Bongi Mbonambi thrust into racial slur scandal by English flanker
Following a fiercely contested RWC semi-final, an alleged racial slur by South Africa’s Bongi Mbonambi towards England’s Tom Curry has stirred the waters of the rugby community.
This incident reportedly occurred during the first half of the match, which saw the Springboks clinching a one-point victory.
Tom Curry, the England flanker, has accused Mbonambi of directing a racial slur at him during the match, a claim that was communicated to the referee, Ben O’Keeffe.
The incident, caught on tape via O’Keeffe’s microphone during the 28th minute of the game, captured Curry inquiring about the appropriate response to such derogatory remarks.
The New Zealander referee, O’Keeffe, urged Curry to maintain his composure while promising to address the issue, although the specifics of his follow-up remain unclear as there’s no audio evidence of Mbonambi’s alleged comment.
Post-match, Curry was visibly unsettled and while he acknowledged that something was said, he refrained from delving into the details. When prompted about whether the issue was resolved post-match, Curry’s response hinted at an unresolved tension between him and Mbonambi.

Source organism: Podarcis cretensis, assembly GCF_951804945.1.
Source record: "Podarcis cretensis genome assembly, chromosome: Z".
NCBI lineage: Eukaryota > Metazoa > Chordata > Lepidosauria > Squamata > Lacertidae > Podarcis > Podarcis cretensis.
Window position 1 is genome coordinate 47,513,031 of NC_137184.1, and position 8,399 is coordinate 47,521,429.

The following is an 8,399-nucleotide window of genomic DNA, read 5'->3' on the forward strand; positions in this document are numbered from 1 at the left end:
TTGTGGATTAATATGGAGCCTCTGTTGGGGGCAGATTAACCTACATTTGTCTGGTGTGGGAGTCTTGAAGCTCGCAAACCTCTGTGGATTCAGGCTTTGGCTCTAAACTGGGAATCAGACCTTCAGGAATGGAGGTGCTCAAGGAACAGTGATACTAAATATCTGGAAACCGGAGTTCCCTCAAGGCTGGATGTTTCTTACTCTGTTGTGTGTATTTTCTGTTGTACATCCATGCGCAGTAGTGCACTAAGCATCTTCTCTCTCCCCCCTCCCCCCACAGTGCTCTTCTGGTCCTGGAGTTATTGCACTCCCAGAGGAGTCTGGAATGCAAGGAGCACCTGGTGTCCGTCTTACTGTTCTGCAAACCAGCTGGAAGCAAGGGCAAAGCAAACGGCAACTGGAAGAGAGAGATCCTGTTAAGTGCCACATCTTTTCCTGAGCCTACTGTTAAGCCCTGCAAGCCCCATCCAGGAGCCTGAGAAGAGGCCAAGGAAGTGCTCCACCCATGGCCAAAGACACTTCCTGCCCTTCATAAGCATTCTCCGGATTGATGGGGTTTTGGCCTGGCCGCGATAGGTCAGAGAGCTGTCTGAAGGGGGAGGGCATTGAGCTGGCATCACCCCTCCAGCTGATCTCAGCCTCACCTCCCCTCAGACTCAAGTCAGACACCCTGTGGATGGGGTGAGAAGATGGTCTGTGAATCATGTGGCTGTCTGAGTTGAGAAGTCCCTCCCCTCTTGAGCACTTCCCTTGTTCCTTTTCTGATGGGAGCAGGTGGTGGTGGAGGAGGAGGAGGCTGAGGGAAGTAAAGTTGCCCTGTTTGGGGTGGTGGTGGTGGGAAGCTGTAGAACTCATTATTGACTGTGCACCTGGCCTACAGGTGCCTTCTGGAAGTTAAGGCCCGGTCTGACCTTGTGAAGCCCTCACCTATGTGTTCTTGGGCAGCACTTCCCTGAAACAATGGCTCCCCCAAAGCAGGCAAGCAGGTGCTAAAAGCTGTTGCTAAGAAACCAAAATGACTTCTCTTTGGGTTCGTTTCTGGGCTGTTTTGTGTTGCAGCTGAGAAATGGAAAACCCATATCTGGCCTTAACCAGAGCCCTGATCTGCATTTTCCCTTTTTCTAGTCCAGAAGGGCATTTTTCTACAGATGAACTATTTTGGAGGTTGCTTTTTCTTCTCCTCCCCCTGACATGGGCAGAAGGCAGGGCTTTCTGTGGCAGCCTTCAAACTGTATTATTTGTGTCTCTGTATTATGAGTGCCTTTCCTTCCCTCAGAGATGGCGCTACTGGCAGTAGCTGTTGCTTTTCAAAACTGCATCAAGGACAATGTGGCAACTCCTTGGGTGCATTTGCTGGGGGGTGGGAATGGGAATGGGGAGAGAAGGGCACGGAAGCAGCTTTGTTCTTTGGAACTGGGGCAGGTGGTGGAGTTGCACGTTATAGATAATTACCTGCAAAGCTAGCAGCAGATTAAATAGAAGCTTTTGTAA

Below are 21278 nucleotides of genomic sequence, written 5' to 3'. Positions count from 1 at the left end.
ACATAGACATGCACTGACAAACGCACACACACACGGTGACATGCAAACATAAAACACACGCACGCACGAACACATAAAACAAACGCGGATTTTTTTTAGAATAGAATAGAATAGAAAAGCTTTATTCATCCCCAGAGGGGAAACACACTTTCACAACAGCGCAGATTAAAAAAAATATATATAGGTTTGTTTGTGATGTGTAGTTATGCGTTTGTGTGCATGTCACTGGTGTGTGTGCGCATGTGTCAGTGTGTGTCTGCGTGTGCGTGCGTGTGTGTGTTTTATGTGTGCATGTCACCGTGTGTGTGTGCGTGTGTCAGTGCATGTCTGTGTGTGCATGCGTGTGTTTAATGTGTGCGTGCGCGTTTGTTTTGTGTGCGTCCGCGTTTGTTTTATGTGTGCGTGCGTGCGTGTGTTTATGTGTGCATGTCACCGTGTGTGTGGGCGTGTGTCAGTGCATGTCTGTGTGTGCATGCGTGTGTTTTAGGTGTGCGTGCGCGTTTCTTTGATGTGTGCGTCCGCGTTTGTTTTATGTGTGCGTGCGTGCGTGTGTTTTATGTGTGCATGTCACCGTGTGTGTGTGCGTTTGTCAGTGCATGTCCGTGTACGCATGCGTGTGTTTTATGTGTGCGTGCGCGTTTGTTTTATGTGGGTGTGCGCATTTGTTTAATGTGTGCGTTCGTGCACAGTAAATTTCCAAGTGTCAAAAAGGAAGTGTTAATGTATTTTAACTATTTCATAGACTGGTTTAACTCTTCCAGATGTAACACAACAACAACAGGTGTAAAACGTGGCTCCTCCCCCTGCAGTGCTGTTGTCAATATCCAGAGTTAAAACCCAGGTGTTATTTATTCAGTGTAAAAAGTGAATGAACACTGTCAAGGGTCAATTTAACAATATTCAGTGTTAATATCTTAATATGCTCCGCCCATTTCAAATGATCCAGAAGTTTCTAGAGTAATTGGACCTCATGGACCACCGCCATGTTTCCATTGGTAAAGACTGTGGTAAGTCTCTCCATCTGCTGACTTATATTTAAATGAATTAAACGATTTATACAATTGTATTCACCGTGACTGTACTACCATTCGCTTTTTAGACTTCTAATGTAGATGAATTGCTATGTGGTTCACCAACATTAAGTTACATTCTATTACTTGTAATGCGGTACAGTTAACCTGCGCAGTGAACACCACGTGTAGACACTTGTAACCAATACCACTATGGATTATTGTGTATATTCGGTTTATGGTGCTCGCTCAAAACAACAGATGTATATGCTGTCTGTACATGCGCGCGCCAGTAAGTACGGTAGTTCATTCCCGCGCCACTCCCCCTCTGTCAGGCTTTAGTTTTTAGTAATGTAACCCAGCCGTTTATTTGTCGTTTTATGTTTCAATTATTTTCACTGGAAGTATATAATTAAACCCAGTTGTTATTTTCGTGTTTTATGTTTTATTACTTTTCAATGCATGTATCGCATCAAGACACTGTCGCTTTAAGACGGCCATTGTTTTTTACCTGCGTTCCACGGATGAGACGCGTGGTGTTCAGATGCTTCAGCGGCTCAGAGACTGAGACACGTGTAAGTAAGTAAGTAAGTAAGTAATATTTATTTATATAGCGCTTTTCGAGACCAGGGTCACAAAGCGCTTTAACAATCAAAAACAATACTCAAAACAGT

What’s at stake if Mbonambi is found guilty?
England’s team and World Rugby have withheld comments pending the official citing window’s closure, which spans 36 hours post-match. However, Deon Davids, the Springboks forwards coach, professed ignorance regarding the alleged racial slur when quizzed on Sunday morning.
“I’m not aware of that, I’m not aware of any comment, if it was discussed, I’m not sure what the comment was or when it was said. I don’t know,” he asserted.
In a swift response, SA Rugby acknowledged the gravity of the allegations and pledged to scrutinise the available evidence rigorously.
Their statement assured that should any substantial evidence emerge, engagements with Bongi Mbonambi will be initiated to address the claim.
“We will engage with Bongi if anything is found to substantiate the claim,” the organisation noted.
If found guilty, Mbonambi could face disciplinary action under Law 9.12 in World Rugby regulations, which deems verbal abuse based on religion, colour, national or ethnic origin, and sexual orientation as a violation.
A potential ban could signify a significant blow for the South African squad, especially ahead of their final clash against New Zealand, given Mbonambi’s pivotal role as the sole specialist hooker in the team, following Malcolm Marx’s sidelining due to injury.
The Springboks are set for a fiery clash against the All Blacks on Saturday, 28 October 2023.